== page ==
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Colchester farmer's echium crop creates stunning purple-blue carpet

PUBLISHED: 09:12 18 July 2019 | UPDATED: 07:56 19 July 2019

Fairking Ltd co-director Andrew Fairs amid his echium crop in the village of Feering  Picture: JOE GIDDENS/PA WIRE

Fairking Ltd co-director Andrew Fairs amid his echium crop in the village of Feering Picture: JOE GIDDENS/PA WIRE

Essex farmer Andrew Fairs' echium crop - now in full flower - depends solely on natural pollinators.

Fairking Ltd co-director Andrew Fairs (left) and farming partner Steve Crayston (right) inspect their crop of echium  Picture: JOE GIDDENS/PA WIREFairking Ltd co-director Andrew Fairs (left) and farming partner Steve Crayston (right) inspect their crop of echium Picture: JOE GIDDENS/PA WIRE

Andrew is co-director at Fairking Ltd, at Great Tey, Colchester, which specialises in growing a range of unusual crops, including echium and borage, which it has grown for the past 30 years.

Fairking now farms over 6000 acres of the echium flower, which is harvested for its seed. The oil is extracted and used in cosmetics, food and nutraceuticals to treat high blood pressure, high cholesterol, rheumatioid arthritis and skin conditions such as eczema.

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The success of the crop relies on pollinators in the area including bees, hoverflies and butterflies, which now fill the air around them.

The farm also grows crops like quinoa - a food which has grown in popularity in Britain but hitherto imported - and camelina, an annual herb used in foodstuffs and skincare products and soaps.

Fairking Ltd co-director Andrew Fairs (left) and farming partner Steve Crayston (right) in the echium crop  Picture: JOE GIDDENS/PA WIREFairking Ltd co-director Andrew Fairs (left) and farming partner Steve Crayston (right) in the echium crop Picture: JOE GIDDENS/PA WIRE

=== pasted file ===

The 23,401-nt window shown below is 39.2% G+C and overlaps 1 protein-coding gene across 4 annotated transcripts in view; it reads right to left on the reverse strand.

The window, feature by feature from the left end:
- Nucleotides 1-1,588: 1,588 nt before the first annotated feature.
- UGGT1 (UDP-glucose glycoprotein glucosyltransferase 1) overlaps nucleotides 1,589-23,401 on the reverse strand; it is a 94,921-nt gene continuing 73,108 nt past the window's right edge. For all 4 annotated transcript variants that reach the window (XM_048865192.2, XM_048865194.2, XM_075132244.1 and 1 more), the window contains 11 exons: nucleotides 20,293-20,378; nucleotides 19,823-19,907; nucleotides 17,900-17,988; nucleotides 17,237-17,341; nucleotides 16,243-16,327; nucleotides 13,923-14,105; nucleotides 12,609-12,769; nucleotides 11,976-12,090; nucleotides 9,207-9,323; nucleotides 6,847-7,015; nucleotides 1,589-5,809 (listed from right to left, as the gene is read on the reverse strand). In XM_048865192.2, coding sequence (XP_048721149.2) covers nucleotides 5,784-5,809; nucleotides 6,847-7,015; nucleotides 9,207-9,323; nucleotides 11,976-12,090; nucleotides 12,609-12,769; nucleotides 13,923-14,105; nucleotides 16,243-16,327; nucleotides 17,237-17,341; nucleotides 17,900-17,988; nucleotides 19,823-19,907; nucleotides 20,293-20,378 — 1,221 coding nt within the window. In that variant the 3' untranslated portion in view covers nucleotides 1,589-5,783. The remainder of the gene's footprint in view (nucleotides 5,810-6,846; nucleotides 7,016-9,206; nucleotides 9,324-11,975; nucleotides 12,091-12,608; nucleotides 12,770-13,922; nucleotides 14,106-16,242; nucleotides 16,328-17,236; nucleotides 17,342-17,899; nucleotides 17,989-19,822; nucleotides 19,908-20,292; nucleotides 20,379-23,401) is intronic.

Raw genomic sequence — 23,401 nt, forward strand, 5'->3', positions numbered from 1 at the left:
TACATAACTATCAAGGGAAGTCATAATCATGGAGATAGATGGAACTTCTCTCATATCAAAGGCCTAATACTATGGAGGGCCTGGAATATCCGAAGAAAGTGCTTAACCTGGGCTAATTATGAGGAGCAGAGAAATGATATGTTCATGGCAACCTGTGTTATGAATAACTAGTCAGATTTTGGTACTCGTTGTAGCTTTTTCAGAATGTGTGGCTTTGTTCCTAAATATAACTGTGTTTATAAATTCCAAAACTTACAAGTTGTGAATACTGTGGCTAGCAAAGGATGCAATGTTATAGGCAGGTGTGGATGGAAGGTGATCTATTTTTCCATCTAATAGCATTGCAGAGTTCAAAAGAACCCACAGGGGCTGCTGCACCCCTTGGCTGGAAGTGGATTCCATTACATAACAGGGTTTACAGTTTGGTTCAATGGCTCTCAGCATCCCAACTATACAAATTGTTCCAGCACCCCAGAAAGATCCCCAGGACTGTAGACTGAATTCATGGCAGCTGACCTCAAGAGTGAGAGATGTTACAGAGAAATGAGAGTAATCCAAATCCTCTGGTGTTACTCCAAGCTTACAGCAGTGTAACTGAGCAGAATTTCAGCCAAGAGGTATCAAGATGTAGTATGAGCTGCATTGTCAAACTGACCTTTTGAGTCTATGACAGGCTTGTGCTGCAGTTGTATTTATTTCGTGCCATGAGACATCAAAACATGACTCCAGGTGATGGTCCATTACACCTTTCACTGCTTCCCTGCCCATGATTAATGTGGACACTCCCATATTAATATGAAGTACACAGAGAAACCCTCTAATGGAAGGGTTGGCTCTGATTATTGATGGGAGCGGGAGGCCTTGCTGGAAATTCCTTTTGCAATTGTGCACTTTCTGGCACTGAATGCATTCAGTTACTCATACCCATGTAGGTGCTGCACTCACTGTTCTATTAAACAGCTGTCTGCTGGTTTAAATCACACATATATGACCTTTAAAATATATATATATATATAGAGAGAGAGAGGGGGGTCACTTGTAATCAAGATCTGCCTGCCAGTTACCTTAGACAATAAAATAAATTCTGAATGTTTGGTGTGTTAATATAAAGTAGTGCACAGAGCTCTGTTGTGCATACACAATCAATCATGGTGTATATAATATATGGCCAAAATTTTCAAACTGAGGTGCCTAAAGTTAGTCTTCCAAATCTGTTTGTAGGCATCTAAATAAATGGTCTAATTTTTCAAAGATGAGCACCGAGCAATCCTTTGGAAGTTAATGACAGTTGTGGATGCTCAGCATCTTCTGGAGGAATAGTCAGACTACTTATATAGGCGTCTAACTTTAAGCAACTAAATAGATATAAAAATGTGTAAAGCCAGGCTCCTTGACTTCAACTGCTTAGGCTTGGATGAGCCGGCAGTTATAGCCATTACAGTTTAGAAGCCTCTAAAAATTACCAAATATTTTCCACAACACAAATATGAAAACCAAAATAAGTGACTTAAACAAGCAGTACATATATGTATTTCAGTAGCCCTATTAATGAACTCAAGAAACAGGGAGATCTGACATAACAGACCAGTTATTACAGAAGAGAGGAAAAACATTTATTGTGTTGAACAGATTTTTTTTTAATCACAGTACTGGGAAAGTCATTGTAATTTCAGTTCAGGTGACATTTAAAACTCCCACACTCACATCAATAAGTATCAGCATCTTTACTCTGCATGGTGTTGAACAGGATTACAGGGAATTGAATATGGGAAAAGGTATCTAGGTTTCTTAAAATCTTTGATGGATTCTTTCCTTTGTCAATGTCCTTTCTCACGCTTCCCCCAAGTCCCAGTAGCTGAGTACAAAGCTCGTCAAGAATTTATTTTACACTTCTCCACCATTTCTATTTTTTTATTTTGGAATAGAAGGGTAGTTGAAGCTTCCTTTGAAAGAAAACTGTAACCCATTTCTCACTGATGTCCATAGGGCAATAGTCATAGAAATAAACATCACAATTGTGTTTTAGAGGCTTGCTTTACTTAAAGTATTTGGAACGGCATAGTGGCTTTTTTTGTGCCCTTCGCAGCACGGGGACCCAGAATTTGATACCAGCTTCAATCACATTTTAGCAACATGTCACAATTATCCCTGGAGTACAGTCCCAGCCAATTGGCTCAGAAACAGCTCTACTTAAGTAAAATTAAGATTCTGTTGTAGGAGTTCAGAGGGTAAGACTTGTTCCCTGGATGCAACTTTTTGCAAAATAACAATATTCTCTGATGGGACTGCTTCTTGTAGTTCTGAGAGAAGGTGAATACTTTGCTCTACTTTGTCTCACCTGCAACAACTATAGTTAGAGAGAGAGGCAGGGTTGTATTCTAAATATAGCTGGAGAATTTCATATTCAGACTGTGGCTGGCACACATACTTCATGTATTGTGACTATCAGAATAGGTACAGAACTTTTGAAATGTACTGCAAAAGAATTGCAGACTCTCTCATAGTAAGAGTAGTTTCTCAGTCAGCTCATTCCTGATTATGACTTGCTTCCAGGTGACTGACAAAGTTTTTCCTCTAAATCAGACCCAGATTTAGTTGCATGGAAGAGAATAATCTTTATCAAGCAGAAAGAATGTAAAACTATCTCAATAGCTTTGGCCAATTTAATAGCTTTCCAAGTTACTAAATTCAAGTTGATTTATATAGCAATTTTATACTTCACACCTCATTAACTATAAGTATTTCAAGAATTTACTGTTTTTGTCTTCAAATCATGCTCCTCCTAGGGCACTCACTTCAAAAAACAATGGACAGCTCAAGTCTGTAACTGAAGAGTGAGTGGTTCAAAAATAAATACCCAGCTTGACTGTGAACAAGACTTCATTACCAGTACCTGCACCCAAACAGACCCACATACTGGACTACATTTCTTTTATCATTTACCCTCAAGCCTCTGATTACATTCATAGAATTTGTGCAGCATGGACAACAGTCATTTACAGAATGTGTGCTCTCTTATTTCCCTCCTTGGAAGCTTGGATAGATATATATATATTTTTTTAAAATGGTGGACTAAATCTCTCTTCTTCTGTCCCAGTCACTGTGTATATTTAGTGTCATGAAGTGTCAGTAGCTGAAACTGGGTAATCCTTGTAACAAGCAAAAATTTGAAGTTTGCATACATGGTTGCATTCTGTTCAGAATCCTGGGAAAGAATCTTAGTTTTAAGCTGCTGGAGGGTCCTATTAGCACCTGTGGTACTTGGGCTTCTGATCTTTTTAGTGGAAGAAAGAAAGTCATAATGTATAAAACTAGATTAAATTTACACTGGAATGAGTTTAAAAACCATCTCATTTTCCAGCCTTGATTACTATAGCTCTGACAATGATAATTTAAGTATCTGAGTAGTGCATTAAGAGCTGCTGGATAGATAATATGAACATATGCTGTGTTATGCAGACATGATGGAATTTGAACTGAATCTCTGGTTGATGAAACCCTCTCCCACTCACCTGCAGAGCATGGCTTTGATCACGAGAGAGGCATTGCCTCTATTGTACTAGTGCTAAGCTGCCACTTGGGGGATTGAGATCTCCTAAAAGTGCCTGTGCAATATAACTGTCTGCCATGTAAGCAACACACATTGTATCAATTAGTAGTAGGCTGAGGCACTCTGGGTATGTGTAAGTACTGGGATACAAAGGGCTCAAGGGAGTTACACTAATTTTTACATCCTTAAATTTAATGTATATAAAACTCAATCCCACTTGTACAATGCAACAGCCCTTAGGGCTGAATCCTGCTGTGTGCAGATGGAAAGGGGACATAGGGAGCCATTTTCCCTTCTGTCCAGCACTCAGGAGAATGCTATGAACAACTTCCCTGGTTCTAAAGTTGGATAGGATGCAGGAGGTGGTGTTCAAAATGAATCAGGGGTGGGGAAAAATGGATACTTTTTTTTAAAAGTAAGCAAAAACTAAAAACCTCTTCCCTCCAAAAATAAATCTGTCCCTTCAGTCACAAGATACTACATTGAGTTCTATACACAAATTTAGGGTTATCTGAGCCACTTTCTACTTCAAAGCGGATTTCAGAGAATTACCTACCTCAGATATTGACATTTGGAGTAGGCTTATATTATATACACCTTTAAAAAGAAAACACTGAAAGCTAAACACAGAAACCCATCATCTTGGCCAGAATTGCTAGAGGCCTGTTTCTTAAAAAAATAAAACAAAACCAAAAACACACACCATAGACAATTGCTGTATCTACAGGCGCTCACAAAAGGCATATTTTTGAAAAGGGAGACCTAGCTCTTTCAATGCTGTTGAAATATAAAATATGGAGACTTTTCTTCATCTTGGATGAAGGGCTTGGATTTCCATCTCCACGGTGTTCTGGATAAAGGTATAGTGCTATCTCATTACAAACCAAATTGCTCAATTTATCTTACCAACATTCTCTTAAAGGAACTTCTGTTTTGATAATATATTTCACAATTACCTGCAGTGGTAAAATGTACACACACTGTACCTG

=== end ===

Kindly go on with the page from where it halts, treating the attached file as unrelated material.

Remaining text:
His borage and echium crops won't be harvested for a while yet.

"Swathing (a kind of mechanical scything) will start within two weeks and the harvest of these will follow about 14 days after the swather," he says.

Meanwhile, his chia crop is just starting to show its flower buds, and he expects it to be in flower in around two weeks with harvest following in late September.

His quinoa crop has just about finished flowering, and the seeds are setting, reading to be harvested in the middle of September.

Flowering echium  Picture: JOE GIDDENS/PA WIREFlowering echium Picture: JOE GIDDENS/PA WIRE

The camelina crop has just started to senesce (turn), changing from green to golden yellow. It will be harvested in about four weeks.

Andrew farms over a 4,900 acre area through a mix of owned, tenanted and share farmed land, and they also grow conventional crops.

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He has already harvested his oilseed rape crop, which he says has yielded "remarkably well" this year, and his winter barley is now ready to combine and is looking 'well'.

Andrew Fairs' fields of echium from above  Picture: JOE GIDDENS/PA WIREAndrew Fairs' fields of echium from above Picture: JOE GIDDENS/PA WIRE

He expects his peas to be ready in 10 days, and while the crop looks OK, his is concerned that the pigeons and rooks are paying them more attention than he would like.

His wheat crop will need to be ready from July 30 as he has contracts to fulfil on August 1, but it is looking 'very well' compared to last year.

Fairking, run by Peter, Penny and Andrew Fairs, places individual buy back contracts with growers in the UK.

It cultivates specialists seed crops - as it has been doing for the past 125 years through family farming partnership H J Fairs & Son - and also processes and conditions the specialist seeds produced.

Even now, things could go wrong for some of the Fairs' crops, if the weather takes a wrong turn, explains Andrew.

"The borage and echium is now quite dense, heavy rain and or strong winds could wreak havoc by pushing it over into the ground where it would rot and not ripen.

"The same could be said for the wheat and barley. What we don't want either is any prolonged wet spell of weather which would bring harvest to a halt."

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